Andrew Spracklen

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Background & Contact Information

Postdoc (2014 – Present)
Education: Ph.D., University of Iowa 2014 (Advisor, Tina Tootle)
Fellowships & Awards: Lineberger Cancer Center Postdoctoral Training Grant (2014-present)
Email: asprack@email.unc.edu
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Research Information

Defining the mechanisms of regulation of actin polymerization during morphogenesis

The ability of cells to self-assemble into organs is extraordinary and requires tight coordination between the cell machinery modulating adhesion and the cytoskeleton. Defects in this coordination contribute to diseases ranging from developmental defects to cancer; thus it is critical to understand the mechanisms by which coordination of changes in cell adhesion and the actin cytoskeleton is achieved. One factor that regulates this is Abelson tyrosine kinase (Abl). Abl is both a key oncogene and developmental regulator, which functions to link receptors, small adaptor proteins, and cytoskeletal regulators. Three models for Abl function currently exist: 1) Abl phosphorylates protein targets, thus altering their function and influencing cell behavior, 2) Abl directly modulates cytoskeletal dynamics through its conserved C-terminal actin binding domain (FABD), and 3) Abl acts as a scaffold to assemble multi-protein signaling complexes. However, the importance of each role during morphogenesis remains untested.

 

Using Drosophila embryogenesis as a model, I am working to distinguish between these models by defining how specific functional domains (e.g., kinase activity, F-actin binding, or motifs involved in protein-protein interactions) contribute to Abl’s roles in embryonic morphogenesis. Recently, we have found that specific functional domains differentially affect distinct morphogenic events ranging from epithelial morphogenesis to central nervous system patterning, suggesting that Abl functions as a robust regulatory machine during morphogenesis, with different aspects of its mechanisms of action (e.g., kinase activity, FABD domain, binding partners, etc.) being differentially important for certain biological processes. The overall goal of my work is to define how Abl and its interacting partners regulate cell adhesion and actin dynamics in a normal developmental context. Insight gained from this work will provide new clues as to how Abl works to regulate dynamic cell behaviors during human development and diseases, including cancer.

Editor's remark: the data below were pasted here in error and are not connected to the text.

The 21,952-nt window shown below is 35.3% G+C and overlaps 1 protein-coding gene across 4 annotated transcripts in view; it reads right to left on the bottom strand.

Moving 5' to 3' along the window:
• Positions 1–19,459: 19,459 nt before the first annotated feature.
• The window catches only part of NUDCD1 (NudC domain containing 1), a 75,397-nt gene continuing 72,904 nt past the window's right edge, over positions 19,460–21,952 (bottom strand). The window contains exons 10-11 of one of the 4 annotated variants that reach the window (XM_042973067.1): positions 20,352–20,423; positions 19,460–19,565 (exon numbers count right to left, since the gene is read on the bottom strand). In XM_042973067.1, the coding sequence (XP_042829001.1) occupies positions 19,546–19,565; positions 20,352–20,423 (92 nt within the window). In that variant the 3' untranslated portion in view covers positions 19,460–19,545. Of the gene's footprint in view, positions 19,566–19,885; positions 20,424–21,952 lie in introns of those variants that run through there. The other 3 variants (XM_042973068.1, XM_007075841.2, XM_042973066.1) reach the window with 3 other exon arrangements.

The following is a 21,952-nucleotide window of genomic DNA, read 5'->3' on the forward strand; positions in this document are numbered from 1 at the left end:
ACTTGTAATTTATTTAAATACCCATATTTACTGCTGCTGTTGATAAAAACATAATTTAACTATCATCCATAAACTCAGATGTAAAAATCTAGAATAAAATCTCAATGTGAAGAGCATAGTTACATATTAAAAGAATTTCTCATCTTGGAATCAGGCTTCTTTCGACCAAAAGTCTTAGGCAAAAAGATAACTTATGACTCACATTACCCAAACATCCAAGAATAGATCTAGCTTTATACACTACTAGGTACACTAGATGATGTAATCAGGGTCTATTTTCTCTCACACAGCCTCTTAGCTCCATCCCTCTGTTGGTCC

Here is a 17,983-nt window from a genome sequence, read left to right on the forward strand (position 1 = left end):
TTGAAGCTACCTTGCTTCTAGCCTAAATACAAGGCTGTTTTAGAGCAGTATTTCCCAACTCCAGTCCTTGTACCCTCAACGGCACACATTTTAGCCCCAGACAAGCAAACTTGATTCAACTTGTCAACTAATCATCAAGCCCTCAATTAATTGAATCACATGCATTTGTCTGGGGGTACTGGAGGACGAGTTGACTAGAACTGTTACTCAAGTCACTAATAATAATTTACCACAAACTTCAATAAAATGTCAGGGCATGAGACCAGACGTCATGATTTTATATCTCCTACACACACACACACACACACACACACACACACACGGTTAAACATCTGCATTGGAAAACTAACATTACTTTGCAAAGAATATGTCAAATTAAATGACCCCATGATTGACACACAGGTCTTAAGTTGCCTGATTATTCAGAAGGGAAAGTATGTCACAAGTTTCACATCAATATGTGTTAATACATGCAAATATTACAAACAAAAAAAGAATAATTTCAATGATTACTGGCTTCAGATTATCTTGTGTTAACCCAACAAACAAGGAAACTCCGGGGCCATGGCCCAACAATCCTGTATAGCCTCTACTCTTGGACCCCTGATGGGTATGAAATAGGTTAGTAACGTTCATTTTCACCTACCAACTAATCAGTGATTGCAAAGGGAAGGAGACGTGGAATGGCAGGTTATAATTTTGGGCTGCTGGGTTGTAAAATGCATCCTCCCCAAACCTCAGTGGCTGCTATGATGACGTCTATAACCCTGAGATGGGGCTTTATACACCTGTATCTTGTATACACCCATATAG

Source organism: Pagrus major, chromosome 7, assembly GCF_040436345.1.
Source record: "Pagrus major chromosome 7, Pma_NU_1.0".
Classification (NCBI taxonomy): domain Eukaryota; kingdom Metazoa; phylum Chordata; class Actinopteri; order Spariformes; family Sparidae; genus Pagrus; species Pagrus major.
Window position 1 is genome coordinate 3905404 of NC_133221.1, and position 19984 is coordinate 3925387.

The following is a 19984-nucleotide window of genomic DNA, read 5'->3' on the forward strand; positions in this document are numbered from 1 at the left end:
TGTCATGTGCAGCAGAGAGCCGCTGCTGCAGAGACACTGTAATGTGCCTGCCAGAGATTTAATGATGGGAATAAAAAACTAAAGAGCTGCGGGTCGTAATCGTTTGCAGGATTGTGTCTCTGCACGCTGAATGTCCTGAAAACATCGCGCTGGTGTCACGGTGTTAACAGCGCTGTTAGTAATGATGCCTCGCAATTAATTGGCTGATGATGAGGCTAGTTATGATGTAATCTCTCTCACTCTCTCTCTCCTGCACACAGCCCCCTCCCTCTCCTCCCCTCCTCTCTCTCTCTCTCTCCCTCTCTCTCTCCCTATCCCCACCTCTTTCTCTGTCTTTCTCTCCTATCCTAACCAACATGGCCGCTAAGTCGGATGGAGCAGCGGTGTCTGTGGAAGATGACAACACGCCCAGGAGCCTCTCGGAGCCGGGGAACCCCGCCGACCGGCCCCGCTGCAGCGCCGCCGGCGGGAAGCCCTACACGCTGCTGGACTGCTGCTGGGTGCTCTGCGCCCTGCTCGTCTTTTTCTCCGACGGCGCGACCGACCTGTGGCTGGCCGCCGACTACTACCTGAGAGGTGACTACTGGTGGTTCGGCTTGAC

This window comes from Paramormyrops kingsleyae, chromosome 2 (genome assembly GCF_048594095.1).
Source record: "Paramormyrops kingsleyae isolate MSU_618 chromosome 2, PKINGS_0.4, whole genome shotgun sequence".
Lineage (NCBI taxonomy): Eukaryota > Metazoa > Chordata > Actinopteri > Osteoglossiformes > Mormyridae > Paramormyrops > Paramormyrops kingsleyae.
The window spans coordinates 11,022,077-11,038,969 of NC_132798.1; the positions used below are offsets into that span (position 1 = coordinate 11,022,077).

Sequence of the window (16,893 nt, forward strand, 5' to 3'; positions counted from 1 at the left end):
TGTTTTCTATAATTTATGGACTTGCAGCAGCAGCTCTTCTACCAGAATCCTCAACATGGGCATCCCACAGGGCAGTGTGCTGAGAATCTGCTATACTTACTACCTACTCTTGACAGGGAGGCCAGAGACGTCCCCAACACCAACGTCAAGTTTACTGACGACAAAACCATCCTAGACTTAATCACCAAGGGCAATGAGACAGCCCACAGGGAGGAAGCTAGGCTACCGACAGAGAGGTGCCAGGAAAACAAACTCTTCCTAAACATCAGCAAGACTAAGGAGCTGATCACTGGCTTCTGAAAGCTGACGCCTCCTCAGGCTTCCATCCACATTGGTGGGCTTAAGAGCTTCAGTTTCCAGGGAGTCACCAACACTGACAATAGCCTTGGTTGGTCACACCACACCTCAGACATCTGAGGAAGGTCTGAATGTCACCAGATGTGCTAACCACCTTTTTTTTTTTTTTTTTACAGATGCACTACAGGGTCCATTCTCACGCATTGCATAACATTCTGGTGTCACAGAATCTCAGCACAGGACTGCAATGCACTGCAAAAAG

Publications
  • Rogers, E.M., Spracklen, A.J., Bilancia, C.G., Sumigray, K.D., Allred, S.C., Nowotarski, S.N., Schaefer, K. N., Ritchie, B.J., and Peifer, M.  (2016).  Abelson kinase acts as a robust, multifunctional scaffold in regulating embryonic morphogenesis.  Molecular Biology of the Cell 27, 2613-2631.
  • Spracklen, A.J., and Peifer, M. (2015). Actin and Apical Constriction: Some (Re)-Assembly Required. Developmental Cell 35, 662-4
  • Groen, CM*, Spracklen, AJ*, Fagan, TN & Tootle, TL. (2012) Drosophila Fascin is a novel downstream target of prostaglandin signaling during actin remodeling. Mol. Biol. Cell 23, 4567-4578, doi:10.1091/mbc.E12-05-0417 . * Denotes shared first authorship
  • Spracklen, AJ & Tootle, TL. (2013) The Utility of Stage-specific Mid-to-late Drosophila Follicle Isolation. Journal of visualized experiments : JoVE, doi:10.3791/50493 .
  • Spracklen, AJ, Kelpsch, DJ, Chen, X, Spracklen, CN & Tootle, TL. (2014) Prostaglandins temporally regulate cytoplasmic actin bundle formation during Drosophila oogenesis. Mol. Biol. Cell 25, 391-411, doi:10.1091/mbc.E13-07-0366 . [Selected for the cover of the February 1, 2014 issue]
  • Spracklen, AJ, Fagan, TN, Lovander, K, and Tootle, TL. (2014) The pros and cons of common actin labeling tools for visualizing actin dynamics during Drosophila oogenesis. Dev Biol 393, 209-226, doi:10.1016/j.ydbio.2014.06.022 .

 

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